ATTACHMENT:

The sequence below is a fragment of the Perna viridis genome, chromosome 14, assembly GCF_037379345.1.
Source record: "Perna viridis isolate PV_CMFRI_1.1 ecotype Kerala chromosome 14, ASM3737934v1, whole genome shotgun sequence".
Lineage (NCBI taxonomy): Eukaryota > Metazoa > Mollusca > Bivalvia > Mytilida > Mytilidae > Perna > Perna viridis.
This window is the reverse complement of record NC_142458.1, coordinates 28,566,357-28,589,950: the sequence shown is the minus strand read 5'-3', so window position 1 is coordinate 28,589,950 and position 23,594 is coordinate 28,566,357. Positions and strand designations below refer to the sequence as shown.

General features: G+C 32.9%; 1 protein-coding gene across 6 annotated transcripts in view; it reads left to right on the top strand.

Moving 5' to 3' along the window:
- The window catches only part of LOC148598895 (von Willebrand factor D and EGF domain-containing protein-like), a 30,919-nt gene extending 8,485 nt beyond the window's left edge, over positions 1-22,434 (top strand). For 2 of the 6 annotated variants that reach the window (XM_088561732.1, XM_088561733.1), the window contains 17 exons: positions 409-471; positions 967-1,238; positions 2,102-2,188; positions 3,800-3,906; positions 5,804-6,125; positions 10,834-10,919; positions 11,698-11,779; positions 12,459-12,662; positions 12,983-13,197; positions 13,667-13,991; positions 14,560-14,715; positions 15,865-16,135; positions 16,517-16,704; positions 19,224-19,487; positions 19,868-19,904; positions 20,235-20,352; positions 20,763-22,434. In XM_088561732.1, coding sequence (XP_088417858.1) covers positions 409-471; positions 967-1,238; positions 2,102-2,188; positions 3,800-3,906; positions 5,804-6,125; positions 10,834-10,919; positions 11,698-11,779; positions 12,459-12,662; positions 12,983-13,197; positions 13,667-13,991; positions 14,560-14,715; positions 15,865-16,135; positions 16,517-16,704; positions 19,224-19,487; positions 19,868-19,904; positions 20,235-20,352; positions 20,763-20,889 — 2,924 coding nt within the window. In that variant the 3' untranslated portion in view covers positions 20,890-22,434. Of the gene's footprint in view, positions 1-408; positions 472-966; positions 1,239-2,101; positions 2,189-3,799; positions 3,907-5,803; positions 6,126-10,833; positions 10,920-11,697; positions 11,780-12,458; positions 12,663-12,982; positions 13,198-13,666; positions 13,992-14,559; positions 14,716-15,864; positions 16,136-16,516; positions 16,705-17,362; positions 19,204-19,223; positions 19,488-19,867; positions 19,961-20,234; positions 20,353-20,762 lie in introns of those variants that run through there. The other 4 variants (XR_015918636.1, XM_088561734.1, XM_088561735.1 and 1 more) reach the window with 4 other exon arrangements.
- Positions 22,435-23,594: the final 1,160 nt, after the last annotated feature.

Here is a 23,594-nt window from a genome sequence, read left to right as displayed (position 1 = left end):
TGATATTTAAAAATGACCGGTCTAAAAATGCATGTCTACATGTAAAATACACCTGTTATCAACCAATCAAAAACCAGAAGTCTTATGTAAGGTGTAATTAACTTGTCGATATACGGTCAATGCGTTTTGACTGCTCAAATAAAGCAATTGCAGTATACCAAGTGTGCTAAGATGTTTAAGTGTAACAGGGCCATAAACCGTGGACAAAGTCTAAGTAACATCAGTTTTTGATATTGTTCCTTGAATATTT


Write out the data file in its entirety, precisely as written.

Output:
The sequence below is a fragment of the Perna viridis genome, chromosome 14, assembly GCF_037379345.1.
Source record: "Perna viridis isolate PV_CMFRI_1.1 ecotype Kerala chromosome 14, ASM3737934v1, whole genome shotgun sequence".
Lineage (NCBI taxonomy): Eukaryota > Metazoa > Mollusca > Bivalvia > Mytilida > Mytilidae > Perna > Perna viridis.
This window is the reverse complement of record NC_142458.1, coordinates 28,566,357-28,589,950: the sequence shown is the minus strand read 5'-3', so window position 1 is coordinate 28,589,950 and position 23,594 is coordinate 28,566,357. Positions and strand designations below refer to the sequence as shown.

General features: G+C 32.9%; 1 protein-coding gene across 6 annotated transcripts in view; it reads left to right on the top strand.

Moving 5' to 3' along the window:
- The window catches only part of LOC148598895 (von Willebrand factor D and EGF domain-containing protein-like), a 30,919-nt gene extending 8,485 nt beyond the window's left edge, over positions 1-22,434 (top strand). For 2 of the 6 annotated variants that reach the window (XM_088561732.1, XM_088561733.1), the window contains 17 exons: positions 409-471; positions 967-1,238; positions 2,102-2,188; positions 3,800-3,906; positions 5,804-6,125; positions 10,834-10,919; positions 11,698-11,779; positions 12,459-12,662; positions 12,983-13,197; positions 13,667-13,991; positions 14,560-14,715; positions 15,865-16,135; positions 16,517-16,704; positions 19,224-19,487; positions 19,868-19,904; positions 20,235-20,352; positions 20,763-22,434. In XM_088561732.1, coding sequence (XP_088417858.1) covers positions 409-471; positions 967-1,238; positions 2,102-2,188; positions 3,800-3,906; positions 5,804-6,125; positions 10,834-10,919; positions 11,698-11,779; positions 12,459-12,662; positions 12,983-13,197; positions 13,667-13,991; positions 14,560-14,715; positions 15,865-16,135; positions 16,517-16,704; positions 19,224-19,487; positions 19,868-19,904; positions 20,235-20,352; positions 20,763-20,889 — 2,924 coding nt within the window. In that variant the 3' untranslated portion in view covers positions 20,890-22,434. Of the gene's footprint in view, positions 1-408; positions 472-966; positions 1,239-2,101; positions 2,189-3,799; positions 3,907-5,803; positions 6,126-10,833; positions 10,920-11,697; positions 11,780-12,458; positions 12,663-12,982; positions 13,198-13,666; positions 13,992-14,559; positions 14,716-15,864; positions 16,136-16,516; positions 16,705-17,362; positions 19,204-19,223; positions 19,488-19,867; positions 19,961-20,234; positions 20,353-20,762 lie in introns of those variants that run through there. The other 4 variants (XR_015918636.1, XM_088561734.1, XM_088561735.1 and 1 more) reach the window with 4 other exon arrangements.
- Positions 22,435-23,594: the final 1,160 nt, after the last annotated feature.

Here is a 23,594-nt window from a genome sequence, read left to right as displayed (position 1 = left end):
TGATATTTAAAAATGACCGGTCTAAAAATGCATGTCTACATGTAAAATACACCTGTTATCAACCAATCAAAAACCAGAAGTCTTATGTAAGGTGTAATTAACTTGTCGATATACGGTCAATGCGTTTTGACTGCTCAAATAAAGCAATTGCAGTATACCAAGTGTGCTAAGATGTTTAAGTGTAACAGGGCCATAAACCGTGGACAAAGTCTAAGTAACATCAGTTTTTGATATTGTTCCTTGAATATTT